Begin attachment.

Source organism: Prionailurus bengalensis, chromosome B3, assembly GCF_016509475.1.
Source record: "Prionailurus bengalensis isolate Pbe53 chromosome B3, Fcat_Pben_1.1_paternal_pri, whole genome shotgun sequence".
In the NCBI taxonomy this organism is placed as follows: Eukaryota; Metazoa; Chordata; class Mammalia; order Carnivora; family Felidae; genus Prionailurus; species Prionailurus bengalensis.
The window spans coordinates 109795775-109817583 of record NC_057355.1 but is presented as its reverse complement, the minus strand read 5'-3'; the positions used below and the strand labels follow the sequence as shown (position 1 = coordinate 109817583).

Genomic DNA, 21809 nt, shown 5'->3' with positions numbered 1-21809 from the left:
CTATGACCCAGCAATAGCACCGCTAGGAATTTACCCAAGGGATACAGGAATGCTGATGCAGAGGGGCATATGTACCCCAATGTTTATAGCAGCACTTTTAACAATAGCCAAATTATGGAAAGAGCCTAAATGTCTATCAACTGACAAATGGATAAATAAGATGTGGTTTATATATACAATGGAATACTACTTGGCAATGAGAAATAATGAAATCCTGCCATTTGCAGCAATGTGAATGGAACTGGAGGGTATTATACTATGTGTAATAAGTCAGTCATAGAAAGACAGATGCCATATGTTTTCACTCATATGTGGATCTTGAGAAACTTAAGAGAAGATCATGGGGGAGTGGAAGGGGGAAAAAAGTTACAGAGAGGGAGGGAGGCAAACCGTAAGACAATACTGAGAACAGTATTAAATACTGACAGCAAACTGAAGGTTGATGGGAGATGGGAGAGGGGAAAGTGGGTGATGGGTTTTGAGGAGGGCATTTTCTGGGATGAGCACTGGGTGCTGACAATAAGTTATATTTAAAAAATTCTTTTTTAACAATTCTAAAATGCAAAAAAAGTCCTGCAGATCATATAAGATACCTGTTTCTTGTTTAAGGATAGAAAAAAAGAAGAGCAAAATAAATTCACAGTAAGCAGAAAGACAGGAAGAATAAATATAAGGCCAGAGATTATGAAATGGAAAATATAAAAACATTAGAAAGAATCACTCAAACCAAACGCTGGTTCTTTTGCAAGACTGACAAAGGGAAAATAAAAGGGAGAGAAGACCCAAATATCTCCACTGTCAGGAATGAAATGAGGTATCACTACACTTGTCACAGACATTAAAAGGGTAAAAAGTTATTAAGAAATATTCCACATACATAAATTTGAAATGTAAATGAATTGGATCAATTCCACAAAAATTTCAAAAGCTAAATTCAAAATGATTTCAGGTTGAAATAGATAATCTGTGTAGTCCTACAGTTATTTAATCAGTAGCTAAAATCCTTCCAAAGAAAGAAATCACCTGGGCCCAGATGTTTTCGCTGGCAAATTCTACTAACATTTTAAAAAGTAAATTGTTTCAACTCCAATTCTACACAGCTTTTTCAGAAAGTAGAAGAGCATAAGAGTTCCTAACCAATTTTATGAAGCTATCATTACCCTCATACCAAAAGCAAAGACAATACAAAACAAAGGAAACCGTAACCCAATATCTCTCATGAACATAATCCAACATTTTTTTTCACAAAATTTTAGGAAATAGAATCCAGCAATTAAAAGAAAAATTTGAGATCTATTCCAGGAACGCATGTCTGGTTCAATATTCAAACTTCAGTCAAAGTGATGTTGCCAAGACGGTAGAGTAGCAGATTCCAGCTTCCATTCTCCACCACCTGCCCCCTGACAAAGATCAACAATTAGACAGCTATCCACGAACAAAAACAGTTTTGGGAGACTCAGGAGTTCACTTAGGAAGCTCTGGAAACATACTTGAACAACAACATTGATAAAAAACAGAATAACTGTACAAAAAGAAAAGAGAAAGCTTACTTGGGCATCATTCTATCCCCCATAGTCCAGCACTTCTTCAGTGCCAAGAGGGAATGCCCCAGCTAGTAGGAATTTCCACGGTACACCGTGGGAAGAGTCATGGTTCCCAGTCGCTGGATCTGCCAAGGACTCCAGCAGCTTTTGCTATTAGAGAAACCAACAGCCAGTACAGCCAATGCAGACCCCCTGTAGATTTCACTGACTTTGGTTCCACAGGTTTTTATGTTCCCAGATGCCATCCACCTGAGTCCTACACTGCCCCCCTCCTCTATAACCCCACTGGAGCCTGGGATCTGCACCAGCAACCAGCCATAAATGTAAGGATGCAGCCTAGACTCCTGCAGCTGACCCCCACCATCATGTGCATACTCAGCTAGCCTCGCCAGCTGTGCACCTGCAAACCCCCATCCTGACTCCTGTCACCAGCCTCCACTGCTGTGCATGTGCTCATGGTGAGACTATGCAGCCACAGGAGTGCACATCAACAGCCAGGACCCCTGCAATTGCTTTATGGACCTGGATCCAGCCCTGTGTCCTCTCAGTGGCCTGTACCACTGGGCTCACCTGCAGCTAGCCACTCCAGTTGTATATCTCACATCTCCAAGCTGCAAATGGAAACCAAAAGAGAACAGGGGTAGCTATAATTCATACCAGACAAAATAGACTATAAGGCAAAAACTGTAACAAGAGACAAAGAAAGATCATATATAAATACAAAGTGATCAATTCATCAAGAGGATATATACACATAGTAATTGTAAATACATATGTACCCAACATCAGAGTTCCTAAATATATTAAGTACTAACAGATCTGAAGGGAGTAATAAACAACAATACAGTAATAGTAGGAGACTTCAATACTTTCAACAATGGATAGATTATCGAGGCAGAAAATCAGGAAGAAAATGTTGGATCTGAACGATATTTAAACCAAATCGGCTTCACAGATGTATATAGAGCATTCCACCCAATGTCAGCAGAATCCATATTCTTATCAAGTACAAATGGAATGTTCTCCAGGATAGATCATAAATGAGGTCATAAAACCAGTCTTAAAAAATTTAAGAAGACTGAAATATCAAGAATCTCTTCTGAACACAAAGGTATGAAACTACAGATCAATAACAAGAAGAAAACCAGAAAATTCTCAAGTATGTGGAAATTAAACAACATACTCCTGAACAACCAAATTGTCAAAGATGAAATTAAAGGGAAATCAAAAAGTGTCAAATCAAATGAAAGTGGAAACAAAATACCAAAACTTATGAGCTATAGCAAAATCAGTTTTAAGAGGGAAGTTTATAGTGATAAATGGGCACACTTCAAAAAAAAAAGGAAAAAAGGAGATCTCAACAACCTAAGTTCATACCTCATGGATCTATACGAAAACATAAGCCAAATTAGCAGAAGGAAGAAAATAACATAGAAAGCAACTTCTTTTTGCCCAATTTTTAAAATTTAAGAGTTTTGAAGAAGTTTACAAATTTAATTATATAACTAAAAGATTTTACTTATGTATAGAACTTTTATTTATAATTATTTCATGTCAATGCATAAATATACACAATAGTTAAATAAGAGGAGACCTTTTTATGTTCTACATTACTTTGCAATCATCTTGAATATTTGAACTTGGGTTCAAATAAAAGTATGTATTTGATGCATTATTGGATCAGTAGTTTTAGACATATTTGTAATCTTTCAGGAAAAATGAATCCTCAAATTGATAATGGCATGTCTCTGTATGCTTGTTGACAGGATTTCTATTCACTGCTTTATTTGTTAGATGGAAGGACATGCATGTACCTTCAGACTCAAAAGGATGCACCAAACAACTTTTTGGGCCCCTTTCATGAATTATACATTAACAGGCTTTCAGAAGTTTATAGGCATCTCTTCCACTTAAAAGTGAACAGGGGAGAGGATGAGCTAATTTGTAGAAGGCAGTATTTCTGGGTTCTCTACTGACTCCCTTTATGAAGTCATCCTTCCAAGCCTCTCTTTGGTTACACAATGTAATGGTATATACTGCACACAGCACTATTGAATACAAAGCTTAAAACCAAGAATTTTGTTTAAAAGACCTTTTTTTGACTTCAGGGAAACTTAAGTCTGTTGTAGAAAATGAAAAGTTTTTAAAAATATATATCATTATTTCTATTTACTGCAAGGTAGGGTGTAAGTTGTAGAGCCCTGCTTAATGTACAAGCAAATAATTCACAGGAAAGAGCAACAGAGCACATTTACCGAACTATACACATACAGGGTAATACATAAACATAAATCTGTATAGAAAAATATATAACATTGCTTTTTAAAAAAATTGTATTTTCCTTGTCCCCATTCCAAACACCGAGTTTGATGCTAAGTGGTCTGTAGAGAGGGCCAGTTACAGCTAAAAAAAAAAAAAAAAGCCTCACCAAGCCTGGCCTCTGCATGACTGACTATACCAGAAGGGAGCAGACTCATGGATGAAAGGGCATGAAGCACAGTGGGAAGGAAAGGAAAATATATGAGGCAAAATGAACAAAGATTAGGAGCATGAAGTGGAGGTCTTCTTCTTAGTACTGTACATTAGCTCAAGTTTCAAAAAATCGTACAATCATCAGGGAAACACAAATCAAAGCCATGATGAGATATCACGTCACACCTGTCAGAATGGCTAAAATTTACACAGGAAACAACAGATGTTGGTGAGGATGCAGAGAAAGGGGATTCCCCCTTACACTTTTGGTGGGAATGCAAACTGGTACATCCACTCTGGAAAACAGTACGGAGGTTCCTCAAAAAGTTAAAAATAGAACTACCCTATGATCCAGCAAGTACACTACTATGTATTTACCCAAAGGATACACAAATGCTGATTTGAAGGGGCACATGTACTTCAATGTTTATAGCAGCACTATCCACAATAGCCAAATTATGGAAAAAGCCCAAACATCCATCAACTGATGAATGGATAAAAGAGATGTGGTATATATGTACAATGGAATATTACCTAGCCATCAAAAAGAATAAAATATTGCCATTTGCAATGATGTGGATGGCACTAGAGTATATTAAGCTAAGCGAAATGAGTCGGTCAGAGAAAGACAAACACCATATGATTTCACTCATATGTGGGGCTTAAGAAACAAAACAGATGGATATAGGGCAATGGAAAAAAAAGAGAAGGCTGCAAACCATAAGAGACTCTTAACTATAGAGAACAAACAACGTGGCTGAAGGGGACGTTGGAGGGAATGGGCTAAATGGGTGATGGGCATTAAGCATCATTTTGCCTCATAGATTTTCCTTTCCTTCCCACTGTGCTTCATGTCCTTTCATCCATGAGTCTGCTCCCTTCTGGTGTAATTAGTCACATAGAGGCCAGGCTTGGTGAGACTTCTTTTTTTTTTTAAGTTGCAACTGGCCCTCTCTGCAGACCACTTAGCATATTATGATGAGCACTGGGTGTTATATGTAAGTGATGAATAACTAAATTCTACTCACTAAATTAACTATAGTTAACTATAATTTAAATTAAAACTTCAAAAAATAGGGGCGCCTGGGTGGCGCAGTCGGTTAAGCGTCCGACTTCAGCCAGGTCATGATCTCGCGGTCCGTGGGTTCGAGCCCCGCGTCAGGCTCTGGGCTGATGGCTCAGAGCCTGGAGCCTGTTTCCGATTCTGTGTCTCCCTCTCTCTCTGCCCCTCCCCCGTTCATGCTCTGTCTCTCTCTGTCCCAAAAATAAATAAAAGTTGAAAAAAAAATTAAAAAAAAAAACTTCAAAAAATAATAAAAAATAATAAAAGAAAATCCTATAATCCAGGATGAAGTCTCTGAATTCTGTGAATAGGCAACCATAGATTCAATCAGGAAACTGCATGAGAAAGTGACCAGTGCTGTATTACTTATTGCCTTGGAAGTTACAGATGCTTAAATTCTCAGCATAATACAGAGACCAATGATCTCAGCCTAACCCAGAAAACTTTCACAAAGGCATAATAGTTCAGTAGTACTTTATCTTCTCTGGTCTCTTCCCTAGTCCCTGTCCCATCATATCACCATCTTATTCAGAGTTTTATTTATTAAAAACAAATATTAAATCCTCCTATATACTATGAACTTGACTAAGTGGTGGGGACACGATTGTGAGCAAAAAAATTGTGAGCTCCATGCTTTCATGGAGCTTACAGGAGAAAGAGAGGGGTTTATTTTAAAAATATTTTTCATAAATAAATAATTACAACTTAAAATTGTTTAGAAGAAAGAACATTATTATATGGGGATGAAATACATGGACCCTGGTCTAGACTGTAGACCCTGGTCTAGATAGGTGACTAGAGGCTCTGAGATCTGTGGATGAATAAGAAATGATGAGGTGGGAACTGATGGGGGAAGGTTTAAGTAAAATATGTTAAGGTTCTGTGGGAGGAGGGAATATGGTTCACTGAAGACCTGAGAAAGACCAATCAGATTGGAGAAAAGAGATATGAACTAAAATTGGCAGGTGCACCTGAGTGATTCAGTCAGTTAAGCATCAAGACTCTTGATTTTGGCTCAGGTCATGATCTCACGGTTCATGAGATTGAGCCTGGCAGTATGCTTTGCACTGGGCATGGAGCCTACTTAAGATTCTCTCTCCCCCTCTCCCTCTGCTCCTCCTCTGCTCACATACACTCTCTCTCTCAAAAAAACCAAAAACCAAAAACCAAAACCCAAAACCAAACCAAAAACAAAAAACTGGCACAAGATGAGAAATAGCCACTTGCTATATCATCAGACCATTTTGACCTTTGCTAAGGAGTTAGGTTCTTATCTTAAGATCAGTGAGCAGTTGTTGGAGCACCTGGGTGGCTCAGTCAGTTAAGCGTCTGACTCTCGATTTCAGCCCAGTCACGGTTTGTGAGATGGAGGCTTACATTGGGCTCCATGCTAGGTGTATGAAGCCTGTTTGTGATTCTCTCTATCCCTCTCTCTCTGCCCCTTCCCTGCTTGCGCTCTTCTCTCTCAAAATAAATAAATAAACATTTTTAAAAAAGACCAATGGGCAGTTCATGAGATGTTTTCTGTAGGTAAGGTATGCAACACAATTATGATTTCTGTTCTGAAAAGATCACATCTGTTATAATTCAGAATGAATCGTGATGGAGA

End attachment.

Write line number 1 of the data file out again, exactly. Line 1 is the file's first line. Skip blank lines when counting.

Source organism: Prionailurus bengalensis, chromosome B3, assembly GCF_016509475.1.